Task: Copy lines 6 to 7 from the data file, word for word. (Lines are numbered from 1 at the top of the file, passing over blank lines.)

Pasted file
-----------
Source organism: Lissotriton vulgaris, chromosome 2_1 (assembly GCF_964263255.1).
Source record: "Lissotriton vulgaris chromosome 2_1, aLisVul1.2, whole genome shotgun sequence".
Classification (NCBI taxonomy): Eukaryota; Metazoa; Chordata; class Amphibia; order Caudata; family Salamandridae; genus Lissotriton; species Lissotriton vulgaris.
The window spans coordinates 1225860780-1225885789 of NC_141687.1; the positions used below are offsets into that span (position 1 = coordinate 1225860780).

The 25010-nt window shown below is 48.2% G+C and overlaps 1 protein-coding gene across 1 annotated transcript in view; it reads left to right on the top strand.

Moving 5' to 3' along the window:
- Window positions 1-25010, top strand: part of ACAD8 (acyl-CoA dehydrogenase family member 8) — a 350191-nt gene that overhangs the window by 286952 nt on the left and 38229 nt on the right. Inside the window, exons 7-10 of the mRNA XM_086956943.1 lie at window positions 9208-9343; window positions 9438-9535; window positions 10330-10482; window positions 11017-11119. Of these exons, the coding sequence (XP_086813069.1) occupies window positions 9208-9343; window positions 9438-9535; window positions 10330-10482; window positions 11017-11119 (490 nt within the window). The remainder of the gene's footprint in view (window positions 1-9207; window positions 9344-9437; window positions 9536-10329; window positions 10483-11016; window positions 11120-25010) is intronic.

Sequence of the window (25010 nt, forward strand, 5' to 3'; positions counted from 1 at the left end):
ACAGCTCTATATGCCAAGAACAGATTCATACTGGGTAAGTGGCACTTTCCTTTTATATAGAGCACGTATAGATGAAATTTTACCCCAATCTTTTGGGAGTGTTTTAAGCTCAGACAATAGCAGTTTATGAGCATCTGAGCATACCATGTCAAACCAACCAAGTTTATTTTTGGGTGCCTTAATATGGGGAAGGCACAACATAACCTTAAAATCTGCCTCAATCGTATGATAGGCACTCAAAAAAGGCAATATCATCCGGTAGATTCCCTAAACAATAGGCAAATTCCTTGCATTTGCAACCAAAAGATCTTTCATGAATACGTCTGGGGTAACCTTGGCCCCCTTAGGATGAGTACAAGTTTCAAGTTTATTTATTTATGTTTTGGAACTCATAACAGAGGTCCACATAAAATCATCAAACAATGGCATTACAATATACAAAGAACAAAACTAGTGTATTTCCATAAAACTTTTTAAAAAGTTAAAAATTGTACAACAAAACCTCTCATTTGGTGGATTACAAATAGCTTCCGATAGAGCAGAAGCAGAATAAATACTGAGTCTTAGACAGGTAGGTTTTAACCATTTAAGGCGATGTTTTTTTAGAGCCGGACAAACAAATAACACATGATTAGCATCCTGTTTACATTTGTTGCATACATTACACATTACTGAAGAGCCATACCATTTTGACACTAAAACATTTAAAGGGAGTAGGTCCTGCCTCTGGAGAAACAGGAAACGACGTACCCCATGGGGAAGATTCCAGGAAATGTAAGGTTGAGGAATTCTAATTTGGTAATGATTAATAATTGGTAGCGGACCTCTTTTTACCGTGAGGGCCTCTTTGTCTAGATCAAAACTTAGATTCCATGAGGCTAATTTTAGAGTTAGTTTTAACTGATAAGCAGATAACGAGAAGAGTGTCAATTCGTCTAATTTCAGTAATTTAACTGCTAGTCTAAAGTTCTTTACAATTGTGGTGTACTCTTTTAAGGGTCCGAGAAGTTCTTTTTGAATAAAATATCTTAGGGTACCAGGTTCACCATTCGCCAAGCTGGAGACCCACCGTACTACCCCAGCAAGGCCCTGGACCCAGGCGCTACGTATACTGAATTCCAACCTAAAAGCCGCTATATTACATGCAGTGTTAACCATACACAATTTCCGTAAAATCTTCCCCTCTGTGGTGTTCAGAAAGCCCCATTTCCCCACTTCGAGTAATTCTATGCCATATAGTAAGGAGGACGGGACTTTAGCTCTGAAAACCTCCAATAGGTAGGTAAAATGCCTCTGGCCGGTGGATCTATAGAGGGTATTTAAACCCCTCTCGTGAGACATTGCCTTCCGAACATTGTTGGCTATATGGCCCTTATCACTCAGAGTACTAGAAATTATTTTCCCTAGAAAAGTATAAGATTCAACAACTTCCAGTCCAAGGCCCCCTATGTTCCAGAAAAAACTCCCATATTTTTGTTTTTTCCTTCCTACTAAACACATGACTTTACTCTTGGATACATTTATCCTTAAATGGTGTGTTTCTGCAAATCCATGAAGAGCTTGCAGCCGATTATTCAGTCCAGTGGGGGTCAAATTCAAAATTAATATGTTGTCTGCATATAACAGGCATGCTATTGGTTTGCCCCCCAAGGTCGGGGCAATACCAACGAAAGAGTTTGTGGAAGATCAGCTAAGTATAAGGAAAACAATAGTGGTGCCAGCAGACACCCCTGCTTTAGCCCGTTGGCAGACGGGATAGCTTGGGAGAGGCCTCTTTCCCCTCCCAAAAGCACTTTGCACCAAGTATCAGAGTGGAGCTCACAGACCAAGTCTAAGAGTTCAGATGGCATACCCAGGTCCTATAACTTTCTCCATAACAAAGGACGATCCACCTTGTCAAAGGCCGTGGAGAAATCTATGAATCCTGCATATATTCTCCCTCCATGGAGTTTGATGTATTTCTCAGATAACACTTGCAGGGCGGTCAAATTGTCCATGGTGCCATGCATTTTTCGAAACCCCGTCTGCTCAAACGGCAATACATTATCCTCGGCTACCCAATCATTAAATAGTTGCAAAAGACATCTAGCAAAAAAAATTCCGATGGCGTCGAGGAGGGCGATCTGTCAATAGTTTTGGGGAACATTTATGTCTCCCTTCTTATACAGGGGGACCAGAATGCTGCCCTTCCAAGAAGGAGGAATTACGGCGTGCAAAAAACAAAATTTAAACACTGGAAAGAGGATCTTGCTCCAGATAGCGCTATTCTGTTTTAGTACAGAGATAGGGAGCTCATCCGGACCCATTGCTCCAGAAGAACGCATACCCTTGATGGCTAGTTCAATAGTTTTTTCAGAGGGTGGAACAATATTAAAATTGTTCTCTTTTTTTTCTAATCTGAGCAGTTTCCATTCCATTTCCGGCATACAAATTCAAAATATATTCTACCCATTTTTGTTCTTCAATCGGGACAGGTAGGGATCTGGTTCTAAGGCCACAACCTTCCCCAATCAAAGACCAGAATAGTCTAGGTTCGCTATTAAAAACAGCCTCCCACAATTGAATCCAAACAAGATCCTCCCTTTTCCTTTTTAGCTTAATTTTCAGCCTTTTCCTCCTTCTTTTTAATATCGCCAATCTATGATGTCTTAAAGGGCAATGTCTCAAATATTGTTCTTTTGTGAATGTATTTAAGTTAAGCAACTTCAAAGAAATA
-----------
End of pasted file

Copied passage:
Moving 5' to 3' along the window:
- Window positions 1-25010, top strand: part of ACAD8 (acyl-CoA dehydrogenase family member 8) — a 350191-nt gene that overhangs the window by 286952 nt on the left and 38229 nt on the right. Inside the window, exons 7-10 of the mRNA XM_086956943.1 lie at window positions 9208-9343; window positions 9438-9535; window positions 10330-10482; window positions 11017-11119. Of these exons, the coding sequence (XP_086813069.1) occupies window positions 9208-9343; window positions 9438-9535; window positions 10330-10482; window positions 11017-11119 (490 nt within the window). The remainder of the gene's footprint in view (window positions 1-9207; window positions 9344-9437; window positions 9536-10329; window positions 10483-11016; window positions 11120-25010) is intronic.